• Coreopsis lanceolata (Tickseed)
  • (*) Cornus (Dogwood)
  • Cosmos (Cosmos)
  • Cotinus coggygria (Smoke Tree)
  • Cupaniopsis anacardioides (Carrotwood)
  • Cucumis melo (Honeydew, Cantaloupe and other melons)
  • Cucumis sativus (Cucumber)
  • Cucurbita pepo (Pumpkin)
  • Cydonia oblonga (Quince)
  • Cynara cardunculus (Globe artichoke)
  • Dahlia variabilis (Dahlia)
  • Delphinium ajacis (Rocket larkspur)
  • Digitalis purpurea (Foxglove)
  • Dimorphotheca sinuata (Cape marigold)
  • Diospyros virginiana (persimmon)
  • Dodonaea viscosa (Hopseed)
  • Echinacea purpurea (Eastern purple coneflower)
  • Elaeagnus (Oleaster, Russian Olive)
  • Erica spp. (Heather)
  • Erigeron (Fleabane)
  • Eschscholzia californica (California poppy)
  • Ficus benjamina (Weeping Fig)
  • Ficus retusa (Indian Laurel)
  • (#) Fragaria chiloensis (Strawberry)
  • Fraxinus pennsylvanica (Ash)
  • Fremontodendron spp. (Flannel bush, Fremontia)
  • Fuchsia spp. (Fuchsia)
  • Gerbera jamesonii (Transvaal daisy)
  • Gossypium spp. (Cotton)
  • Gymnocladus dioicus (Kentucky Coffeetree)
  • Hebe bollonsii (Hebe)
  • Hebe x carnea 'Carnea' (Hebe)
  • Hebe lewisii (Hebe)
  • Hedera (Ivy)
  • Helianthus spp. (Sunflower)
  • Helichrysum bracteatum (Strawflower)
  • Heliotropium arborescens (Heliotrope)
  • Impatiens balsamina (Garden balsam)
  • Impatiens walleriana (Busy Lizzie)
  • Jasminum (Jasmine)
  • Juglans regia (English walnut)
  • Koelreuteria paniculata (goldenrain tree)
  • Lampranthus spectabilis (Ice plant)
  • Lathyrus odoratus (Sweet pea)
  • Liatris spp. (Gayfeather)
  • Ligustrum spp. (Privet)
  • Linum usitatissimum (Linseed)
  • Liriodendron tulipifera (tulip tree)
  • Lobelia erinus (Lobelia)
  • Lonicera (Honeysuckle)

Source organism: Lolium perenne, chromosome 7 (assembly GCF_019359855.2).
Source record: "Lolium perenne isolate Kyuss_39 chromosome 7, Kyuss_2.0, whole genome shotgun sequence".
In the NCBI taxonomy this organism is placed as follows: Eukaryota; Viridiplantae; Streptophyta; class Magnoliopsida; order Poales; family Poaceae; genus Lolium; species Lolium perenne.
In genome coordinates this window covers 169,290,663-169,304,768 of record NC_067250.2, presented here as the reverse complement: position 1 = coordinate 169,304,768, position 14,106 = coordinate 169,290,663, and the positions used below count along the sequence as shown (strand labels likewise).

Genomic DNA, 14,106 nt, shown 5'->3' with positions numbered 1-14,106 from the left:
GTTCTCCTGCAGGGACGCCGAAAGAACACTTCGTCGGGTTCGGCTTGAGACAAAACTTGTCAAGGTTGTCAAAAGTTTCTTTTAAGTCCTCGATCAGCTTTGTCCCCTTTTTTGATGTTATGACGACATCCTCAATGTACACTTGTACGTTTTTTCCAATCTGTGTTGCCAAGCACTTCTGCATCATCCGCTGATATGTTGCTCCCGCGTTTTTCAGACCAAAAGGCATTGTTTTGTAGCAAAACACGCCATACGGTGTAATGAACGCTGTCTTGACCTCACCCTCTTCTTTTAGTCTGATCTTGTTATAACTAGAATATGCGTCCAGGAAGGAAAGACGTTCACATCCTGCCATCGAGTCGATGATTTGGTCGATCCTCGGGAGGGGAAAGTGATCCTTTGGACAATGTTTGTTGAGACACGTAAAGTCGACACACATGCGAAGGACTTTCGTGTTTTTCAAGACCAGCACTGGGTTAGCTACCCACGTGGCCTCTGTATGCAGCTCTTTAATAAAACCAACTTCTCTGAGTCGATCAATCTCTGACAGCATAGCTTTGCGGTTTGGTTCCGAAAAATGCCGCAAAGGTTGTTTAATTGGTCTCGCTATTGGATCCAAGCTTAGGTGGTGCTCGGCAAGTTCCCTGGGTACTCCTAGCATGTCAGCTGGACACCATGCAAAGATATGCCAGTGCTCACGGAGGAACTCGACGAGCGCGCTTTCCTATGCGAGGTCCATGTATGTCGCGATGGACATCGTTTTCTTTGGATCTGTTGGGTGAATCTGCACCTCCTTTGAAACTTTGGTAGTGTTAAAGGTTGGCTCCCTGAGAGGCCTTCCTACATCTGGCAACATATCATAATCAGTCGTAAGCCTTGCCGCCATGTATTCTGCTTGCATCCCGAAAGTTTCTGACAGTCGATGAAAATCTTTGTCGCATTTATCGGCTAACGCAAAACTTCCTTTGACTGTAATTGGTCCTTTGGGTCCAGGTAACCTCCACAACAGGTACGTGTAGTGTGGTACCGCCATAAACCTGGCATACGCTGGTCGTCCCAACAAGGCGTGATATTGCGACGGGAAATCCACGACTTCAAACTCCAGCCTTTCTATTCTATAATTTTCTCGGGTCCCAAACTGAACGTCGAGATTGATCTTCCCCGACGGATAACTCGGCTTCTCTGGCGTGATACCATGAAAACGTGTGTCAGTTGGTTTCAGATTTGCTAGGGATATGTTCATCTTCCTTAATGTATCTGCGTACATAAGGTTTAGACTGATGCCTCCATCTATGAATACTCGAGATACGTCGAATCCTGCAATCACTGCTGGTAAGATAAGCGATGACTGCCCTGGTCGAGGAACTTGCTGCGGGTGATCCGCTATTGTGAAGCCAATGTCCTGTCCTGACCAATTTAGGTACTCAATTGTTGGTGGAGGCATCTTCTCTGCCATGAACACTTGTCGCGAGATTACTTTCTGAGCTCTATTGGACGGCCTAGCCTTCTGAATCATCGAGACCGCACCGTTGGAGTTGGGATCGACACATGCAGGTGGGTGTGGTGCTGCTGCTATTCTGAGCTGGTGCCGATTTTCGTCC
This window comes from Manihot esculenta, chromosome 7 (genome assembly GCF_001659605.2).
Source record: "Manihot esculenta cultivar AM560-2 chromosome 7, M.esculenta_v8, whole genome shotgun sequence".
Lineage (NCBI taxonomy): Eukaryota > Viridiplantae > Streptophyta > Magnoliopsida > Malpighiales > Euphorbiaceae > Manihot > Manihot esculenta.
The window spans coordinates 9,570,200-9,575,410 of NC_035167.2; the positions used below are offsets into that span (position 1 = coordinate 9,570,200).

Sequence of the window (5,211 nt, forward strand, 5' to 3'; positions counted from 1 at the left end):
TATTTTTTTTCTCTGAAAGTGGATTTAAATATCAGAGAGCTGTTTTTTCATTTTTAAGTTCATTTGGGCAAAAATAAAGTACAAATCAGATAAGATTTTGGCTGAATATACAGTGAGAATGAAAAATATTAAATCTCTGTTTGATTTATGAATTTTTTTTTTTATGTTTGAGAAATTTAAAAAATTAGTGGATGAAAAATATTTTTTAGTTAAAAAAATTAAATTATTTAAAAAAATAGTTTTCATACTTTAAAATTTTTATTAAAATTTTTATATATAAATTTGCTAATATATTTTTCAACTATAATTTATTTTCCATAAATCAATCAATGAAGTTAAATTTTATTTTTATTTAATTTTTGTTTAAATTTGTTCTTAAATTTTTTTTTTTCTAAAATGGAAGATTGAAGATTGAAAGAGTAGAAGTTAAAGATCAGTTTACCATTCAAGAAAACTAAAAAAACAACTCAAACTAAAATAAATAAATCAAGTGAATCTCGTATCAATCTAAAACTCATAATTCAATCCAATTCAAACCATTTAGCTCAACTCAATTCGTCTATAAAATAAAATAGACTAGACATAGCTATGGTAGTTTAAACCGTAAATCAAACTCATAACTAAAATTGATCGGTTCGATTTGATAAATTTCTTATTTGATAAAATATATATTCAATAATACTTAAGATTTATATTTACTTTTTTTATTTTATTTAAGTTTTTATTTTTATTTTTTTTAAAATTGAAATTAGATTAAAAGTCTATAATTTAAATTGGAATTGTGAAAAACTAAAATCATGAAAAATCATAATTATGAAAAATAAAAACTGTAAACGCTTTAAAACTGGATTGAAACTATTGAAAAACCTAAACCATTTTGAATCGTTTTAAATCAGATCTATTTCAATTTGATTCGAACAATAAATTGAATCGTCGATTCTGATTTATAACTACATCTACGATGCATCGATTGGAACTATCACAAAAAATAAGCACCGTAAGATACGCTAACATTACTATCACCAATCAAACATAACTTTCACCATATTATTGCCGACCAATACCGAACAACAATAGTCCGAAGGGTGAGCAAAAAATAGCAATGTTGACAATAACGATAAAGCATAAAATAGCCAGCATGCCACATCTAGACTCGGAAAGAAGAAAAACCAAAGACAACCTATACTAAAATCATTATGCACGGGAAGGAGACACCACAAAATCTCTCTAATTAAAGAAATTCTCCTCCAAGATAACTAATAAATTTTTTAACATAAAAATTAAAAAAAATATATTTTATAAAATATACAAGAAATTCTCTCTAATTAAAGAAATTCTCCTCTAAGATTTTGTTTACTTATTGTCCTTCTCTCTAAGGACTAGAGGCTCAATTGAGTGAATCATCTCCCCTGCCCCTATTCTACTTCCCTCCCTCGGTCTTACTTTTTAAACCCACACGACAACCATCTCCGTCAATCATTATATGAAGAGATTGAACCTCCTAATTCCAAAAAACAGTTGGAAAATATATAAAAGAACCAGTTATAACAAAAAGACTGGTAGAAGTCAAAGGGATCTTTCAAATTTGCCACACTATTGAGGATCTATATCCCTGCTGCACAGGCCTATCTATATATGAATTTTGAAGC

• Lupinus polyphyllus (Lupin)
  • (#) Lycopersicon esculentum (Tomato)
  • Maclura pomifera (Osage orange)
  • Magnolia (Magnolia)
  • Matthiola incana (Stock)
  • Melia azedarach (Chinaberry, Persian Lilac)
  • Mentha spp. (Mint)
  • Monarda fistulosa (Wild Bergamot)
  • Nandina domestica (Heavenly bamboo)
  • Nicotiana benthamiana (Australian tobacco)
  • Nyssa sylvatica (Black Gum)
  • Olea europaea (Olive)
  • Osteospermum (African daisy)
  • Paeonia spp. (Peony)
  • Panax quinquefolius (American ginseng)
  • Papaver orientale (Oriental poppy)
  • Parthenium argentatum (Guayule)
  • Parthenocissus (Virginia Creeper)
  • Pelargonium spp. (Pelargonium, Geranium)
  • Persea americana (Avocado)
  • Petunia (Petunia)
  • Pistacia (Pistachio)
  • Phlox spp. (Phlox)
  • Phellodendron (Cork Tree)
  • Physalis alkekengi (Chinese lantern plant)
  • Polemonium spp. (Polemonium)
  • Populus tremula (European aspen)
  • Prunus (Cherry, Plum, Peach, Almond, other stone fruit)
  • Pyrola spp. (Pyrola)
  • Quercus palustris (Pin Oak)
  • Quercus rubra (Red oak)
  • Raphanus sativus (Radish)
  • Reseda odorata (Mignonette)
  • Rhaphiolepis (India Hawthorn, Yeddo Hawthorn)
  • Rheum rhaponticum (Rhubarb)
  • Rhododendron (Azalea, Rhododendron)
  • Rhus (Sumac, Lemonade berry)
  • Ribes (Gooseberry, Black, White, Red and other currants)
  • Ricinus communis (Castor bean)
  • Robinia pseudoacacia (Black Locust)
  • Romneya coulteri (Tree poppy)
  • Rorippa islandica (Marsh Cress)
  • Rosa (Rose)
  • Rosmarinus officinalis (Rosemary)
  • (#) Rubus (Black-, Rasp-, Dew- and other berries)
  • Rudbeckia serotinia (Black-eyed susan)
  • Salpiglossis sinuata (Painted tongue)
  • Salvia farinacea (Mealycup sage)
  • Salvia haematodes (Sage)
  • Salvia azurea (Blue sage)
  • Sambucus spp. (Elderberry)
  • Sassafras variifolium (Sassafras)
  • Schinus (Pepper Tree)
  • Schizanthus pinnatus (Butterfly flower)
  • Senecio cruentus (Cineraria)
  • Senecio vulgaris (Groundsel)
  • Sisymbrium irio (London rocket)
  • Solanum aethiopicum (Ethiopian Eggplant)
  • Solanum carolinense (Carolina horsenettle)
  • Solanum elaeagnifolium (White horsenettle)
  • Solanum melongena (Eggplant)
  • Solanum nigrum (Black nightshade)
  • Solanum sarrachoides (Hairy Nightshade)
  • Solanum tuberosum (Potato)
  • Sorbus torminalis (Wild Service Tree)
  • Spinacia oleracea (Spinach)
  • Spirea (Meadowsweet, Spirea)
  • Styphnolobium (Japanese pagoda tree)